Mr. Speaker, I am pleased to tell the House about our government's child care policies.
Our government recognizes that families are the building blocks of our society and that getting the best possible start in life is crucial to ensuring that children reach their full potential. That is why this government is investing in the well-being of all families, including those with young children.
Our approach to child care, the universal child care plan, respects the role of parents in determining how best to care for their children and recognizes the responsibility of the provincial and territorial governments for the delivery of child care services. Our plan puts choice in the hands of parents and helps them choose the child care option that suits their families' needs, whether they work in the paid labour force or stay at home with their children, whether they live in a small town, rural community or urban area.
In 2011-12, the federal government is providing $6 billion in support of early childhood development and child care through transfers to the provinces and territories. In addition, we are providing direct support through the universal child care benefit and tax measure,s such as the child care expense deduction and the child tax credit. This is the largest investment in the history of Canada.
In the 2010 budget, we reaffirmed our commitment to offering Canadian parents a reasonable choice with regard to child care.
We improved the taxation of the universal child care benefit to ensure that single parent families are treated fairly. We enhanced the delivery of child benefits for parents with joint custody. The child tax credit introduced in 2007 complements this benefit by providing up to $300 of tax relief annually to more than three million Canadian families with children.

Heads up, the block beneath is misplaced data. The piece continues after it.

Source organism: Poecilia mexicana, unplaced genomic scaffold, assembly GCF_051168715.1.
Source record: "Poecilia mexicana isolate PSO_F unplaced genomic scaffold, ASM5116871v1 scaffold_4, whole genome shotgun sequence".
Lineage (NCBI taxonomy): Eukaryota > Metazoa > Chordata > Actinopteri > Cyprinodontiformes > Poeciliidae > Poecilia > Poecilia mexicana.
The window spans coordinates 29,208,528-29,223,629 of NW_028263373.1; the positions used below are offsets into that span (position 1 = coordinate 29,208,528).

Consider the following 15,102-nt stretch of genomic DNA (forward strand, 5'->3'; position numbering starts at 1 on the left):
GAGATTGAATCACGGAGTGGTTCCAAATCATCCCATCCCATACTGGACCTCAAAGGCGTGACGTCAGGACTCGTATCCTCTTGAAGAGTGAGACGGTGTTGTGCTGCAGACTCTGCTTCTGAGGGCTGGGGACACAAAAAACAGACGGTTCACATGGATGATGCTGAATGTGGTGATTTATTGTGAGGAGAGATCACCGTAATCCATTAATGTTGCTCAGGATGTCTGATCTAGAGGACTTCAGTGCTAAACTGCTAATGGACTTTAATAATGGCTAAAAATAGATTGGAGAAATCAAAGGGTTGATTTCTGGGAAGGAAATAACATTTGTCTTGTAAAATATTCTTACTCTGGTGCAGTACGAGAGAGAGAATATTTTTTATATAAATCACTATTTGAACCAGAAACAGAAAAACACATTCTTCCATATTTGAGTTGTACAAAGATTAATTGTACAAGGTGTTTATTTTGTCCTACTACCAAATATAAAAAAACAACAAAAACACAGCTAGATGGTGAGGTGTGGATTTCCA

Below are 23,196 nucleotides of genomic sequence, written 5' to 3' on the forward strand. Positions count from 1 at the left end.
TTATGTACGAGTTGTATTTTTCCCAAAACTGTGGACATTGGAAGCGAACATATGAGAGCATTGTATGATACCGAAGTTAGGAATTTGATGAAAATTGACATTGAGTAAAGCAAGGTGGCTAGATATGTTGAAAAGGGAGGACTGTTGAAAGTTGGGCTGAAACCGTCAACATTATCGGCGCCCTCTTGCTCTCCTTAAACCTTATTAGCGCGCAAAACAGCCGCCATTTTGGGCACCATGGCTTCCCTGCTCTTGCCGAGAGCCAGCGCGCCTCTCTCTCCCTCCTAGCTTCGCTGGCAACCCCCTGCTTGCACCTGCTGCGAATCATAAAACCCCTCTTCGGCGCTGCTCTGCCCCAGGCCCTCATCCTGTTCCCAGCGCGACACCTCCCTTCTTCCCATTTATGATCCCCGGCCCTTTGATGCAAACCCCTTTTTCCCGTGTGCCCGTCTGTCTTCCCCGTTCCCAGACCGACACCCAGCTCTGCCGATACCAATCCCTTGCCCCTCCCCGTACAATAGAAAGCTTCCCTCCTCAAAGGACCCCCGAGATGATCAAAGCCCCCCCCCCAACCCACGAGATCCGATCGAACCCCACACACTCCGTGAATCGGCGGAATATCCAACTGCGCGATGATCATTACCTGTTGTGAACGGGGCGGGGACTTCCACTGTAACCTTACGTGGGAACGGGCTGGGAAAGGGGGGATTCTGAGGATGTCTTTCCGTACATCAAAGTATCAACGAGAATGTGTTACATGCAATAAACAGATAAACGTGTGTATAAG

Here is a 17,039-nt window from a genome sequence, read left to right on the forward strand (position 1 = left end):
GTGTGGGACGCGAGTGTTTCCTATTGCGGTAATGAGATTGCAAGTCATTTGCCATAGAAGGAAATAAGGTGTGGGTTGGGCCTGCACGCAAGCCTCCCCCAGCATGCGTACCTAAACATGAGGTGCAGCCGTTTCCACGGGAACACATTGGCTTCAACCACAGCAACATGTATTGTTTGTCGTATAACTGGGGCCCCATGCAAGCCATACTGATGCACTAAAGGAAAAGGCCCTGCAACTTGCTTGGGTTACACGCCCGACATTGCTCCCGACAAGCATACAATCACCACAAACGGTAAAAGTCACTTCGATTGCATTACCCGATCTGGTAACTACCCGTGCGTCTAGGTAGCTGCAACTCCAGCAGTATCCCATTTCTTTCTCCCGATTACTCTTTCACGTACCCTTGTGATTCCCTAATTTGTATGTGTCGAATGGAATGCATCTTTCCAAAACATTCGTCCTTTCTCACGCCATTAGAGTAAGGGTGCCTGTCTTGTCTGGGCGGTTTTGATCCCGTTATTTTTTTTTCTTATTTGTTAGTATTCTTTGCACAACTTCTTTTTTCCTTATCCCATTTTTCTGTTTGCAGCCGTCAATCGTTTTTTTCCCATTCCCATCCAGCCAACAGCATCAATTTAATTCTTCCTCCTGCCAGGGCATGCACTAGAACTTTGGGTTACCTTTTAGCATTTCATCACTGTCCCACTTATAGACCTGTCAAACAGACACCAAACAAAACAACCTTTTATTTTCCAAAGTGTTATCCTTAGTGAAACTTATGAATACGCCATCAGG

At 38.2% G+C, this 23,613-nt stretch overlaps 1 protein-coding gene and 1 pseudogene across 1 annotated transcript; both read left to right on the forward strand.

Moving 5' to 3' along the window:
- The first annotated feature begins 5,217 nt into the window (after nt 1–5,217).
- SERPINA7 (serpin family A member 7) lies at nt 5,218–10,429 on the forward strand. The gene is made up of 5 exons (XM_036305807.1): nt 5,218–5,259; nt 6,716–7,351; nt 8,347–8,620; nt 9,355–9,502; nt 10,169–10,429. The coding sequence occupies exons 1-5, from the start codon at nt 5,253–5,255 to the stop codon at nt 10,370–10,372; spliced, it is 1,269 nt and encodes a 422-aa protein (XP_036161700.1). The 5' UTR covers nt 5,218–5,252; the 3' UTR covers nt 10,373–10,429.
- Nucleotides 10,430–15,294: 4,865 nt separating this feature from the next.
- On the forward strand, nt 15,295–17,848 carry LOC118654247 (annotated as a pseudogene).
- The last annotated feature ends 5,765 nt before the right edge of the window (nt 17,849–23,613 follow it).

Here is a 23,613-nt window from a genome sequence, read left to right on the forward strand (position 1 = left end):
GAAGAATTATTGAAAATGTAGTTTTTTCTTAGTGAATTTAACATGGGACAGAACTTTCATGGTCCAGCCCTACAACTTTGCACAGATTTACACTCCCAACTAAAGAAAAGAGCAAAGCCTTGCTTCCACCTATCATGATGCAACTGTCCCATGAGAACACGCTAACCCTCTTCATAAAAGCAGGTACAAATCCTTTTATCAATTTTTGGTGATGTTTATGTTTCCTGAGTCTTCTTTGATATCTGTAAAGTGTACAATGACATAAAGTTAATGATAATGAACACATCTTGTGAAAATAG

Our government also invested in child care spaces to help parents find a better balance between child care and career responsibilities.
Our approach has been providing tangible results for Canadians. A growing body of Canadian and international research suggests that the provision of cash benefits is an effective way to improve child outcomes, especially for younger children in low-income families. Our government provides $250 million per year to the provinces and territories through the Canada social transfer to help support the creation of new child care spaces across the country.
Since 2007, many provinces and territories have announced plans for the creation of new child care spaces, over 102,000 so far. Others are investing in enhancing the quality of these spaces and their affordability.
The family is the building block of our society and our government will continue to support Canadian families. We believe Canadian parents know what is best for their children. A one-size-fits-all model does not work for Canada's diverse families. We are providing choice in child care by putting more money in the pockets of parents to choose the child care of their choice.